On 17 November there was a possibility for more pyroconvection. According to ABC News four people have died from the fire activity in region. Furthermore Rick McRae has reported that 80% of the main fire was in the wheatbelt area. This area has been known the produce pyroCbs. Furthermore, weather conditions were astounding with winds gusting at 09:46 UTC between 50 and 74 km/kr. At 06:40 UTC the temperature was 41.2°C with 2% relative humidity and a sea level pressure of 997 hPa. McRae attributes the lack of pyroCb formation to the gusting winds and not enough buoyancy to provide upward vertical motion. The following Skew-T provided by Rick McRae taken at Esperance shows the upper air conditions around these fires and the increase in dew point to 34°C.
Himawari-8 detected the smoke plume and clouds around the fires, as well as the fire hot spots. Starting at 05:00 UTC on 17 November, the animation below shows visible (.64 μm) on the left and shortwave IR (3.9 μm) on the right (click image to play animation). In the shortwave IR images the darker black to red pixels indicate very hot IR brightness temperatures exhibited by the fire source region.
Himawari-8 10.4 μm IR channel imagery the minimum cloud-top IR brightness temperatures could be found. The animation below, starting at 08:00 UTC on 17 November. This fire active was not pyroconvective because the cloud top brightness temperature was not cold enough to register.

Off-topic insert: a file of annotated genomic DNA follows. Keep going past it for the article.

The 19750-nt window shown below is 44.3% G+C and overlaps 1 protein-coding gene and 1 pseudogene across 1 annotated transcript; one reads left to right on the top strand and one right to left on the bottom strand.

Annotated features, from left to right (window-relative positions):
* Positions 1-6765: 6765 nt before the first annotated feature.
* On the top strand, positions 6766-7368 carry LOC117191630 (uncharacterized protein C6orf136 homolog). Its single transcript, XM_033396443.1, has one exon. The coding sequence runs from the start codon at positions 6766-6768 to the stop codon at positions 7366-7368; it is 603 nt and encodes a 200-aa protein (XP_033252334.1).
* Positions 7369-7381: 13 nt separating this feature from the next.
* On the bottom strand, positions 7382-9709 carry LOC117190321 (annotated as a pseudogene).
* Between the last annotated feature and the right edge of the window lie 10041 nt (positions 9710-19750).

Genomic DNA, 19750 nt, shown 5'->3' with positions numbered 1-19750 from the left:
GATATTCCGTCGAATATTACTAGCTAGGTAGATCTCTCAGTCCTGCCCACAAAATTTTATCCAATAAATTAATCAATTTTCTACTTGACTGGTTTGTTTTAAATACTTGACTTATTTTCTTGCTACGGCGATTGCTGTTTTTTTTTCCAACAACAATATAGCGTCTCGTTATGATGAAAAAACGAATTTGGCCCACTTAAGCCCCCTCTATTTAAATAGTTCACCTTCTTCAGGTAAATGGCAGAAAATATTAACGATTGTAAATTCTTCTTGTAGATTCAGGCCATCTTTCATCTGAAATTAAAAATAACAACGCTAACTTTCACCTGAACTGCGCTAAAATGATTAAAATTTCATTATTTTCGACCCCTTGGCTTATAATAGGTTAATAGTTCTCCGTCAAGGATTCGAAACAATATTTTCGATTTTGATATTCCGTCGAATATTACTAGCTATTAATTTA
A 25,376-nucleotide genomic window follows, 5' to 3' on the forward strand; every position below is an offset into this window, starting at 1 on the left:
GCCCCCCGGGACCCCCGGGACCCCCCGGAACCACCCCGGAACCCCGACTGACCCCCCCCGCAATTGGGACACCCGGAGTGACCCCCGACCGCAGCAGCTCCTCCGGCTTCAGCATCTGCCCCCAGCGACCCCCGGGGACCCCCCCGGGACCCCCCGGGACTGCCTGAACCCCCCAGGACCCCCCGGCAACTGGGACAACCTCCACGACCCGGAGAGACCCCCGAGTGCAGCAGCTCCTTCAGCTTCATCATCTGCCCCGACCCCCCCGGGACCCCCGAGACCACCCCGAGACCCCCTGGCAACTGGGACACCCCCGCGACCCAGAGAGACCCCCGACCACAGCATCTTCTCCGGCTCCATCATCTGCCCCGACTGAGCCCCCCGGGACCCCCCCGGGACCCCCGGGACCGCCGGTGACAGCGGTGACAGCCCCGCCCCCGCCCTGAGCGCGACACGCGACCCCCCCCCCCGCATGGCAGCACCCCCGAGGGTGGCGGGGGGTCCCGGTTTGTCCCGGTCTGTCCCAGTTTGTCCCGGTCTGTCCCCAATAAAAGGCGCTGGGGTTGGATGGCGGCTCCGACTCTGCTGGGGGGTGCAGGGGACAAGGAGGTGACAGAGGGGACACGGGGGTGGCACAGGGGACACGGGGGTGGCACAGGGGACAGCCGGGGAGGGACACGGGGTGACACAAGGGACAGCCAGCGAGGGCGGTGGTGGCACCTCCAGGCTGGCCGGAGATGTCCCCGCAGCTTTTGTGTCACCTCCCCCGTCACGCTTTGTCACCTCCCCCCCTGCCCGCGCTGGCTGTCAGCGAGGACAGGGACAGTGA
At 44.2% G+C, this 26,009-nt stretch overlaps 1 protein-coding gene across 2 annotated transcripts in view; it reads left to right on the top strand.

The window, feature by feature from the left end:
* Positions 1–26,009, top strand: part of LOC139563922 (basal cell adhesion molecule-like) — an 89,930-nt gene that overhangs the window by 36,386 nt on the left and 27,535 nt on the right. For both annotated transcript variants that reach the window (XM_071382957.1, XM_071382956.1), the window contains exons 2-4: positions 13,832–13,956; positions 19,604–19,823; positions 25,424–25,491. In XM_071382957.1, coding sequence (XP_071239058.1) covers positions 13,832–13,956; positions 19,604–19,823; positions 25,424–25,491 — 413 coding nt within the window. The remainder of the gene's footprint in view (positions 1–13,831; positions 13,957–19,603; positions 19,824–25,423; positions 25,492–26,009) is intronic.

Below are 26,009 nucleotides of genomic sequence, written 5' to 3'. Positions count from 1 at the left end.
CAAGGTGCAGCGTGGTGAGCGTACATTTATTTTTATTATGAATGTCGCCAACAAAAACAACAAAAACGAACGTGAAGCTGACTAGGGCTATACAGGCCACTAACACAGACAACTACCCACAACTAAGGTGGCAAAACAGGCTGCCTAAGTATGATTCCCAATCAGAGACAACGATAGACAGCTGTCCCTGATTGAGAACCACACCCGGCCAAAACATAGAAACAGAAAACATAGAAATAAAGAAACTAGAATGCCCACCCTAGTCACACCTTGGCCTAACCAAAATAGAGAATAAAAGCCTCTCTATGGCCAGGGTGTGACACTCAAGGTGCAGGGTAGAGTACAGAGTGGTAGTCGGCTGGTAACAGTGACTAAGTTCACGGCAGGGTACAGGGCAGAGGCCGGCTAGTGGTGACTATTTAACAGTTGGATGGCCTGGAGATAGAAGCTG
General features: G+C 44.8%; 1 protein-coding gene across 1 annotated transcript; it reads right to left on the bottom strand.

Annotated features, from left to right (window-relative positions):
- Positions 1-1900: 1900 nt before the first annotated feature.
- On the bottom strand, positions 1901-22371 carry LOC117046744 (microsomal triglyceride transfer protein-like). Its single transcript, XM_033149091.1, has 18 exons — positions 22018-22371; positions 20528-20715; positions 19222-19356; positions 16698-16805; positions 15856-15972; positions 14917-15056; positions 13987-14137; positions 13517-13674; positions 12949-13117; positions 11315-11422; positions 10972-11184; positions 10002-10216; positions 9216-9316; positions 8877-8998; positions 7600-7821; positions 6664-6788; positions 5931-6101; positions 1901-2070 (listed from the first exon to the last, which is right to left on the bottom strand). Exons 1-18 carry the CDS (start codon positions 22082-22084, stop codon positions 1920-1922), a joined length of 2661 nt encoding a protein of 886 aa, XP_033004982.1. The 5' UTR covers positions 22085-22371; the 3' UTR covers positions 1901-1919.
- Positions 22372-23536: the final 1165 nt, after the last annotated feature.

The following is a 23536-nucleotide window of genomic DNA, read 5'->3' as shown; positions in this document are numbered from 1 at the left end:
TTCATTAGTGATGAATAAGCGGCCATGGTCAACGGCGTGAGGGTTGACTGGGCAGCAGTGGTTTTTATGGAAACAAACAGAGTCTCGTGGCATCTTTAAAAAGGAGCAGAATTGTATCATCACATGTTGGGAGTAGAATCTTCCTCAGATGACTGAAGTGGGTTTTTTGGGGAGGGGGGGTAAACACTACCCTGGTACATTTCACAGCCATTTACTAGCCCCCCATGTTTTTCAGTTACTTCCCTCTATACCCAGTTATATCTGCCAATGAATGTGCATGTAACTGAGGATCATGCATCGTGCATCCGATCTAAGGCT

To further investigate the transport of smoke from this fire CALIPSO was used. This LIDAR shows the height of the clouds from the wildfire. The first image below is the 532nm Total Attenuated Backscatter plot on 17 November from 16:07 UTC to 16:30 UTC. The smoke from this fires can be seen ~ 35-40 S indicated faintly by a red/grey color. The second image is 1064 nm Total Attenuated Backscatter plot, the smoke on this plot is indicated by a grey color. The third image is the Depolarization image the smoke is indicated by a light blue color. The fourth image is the Attenuated Ratio plot between 1064 nm and 532 nm. The smoke is indicated by the grey pixels. The fifth image is the Vertical Feature Mask. This plot shows the different features that are in the atmosphere, the smoke is attributed as a cloud on this plot and is indicated by a light blue color. The last image shows the subtype of the aerosols that have been detected by the LIDAR. This shows that the aerosols that the LIDAR has detected are smoke (indicated by the black pixels).
Very nice post, Anna. Impressive event indeed. Himawari-8 data are much better than the MTSAT for such case studies. E.g. with its greater resolution, the fire hot spots even show up in the 11um images.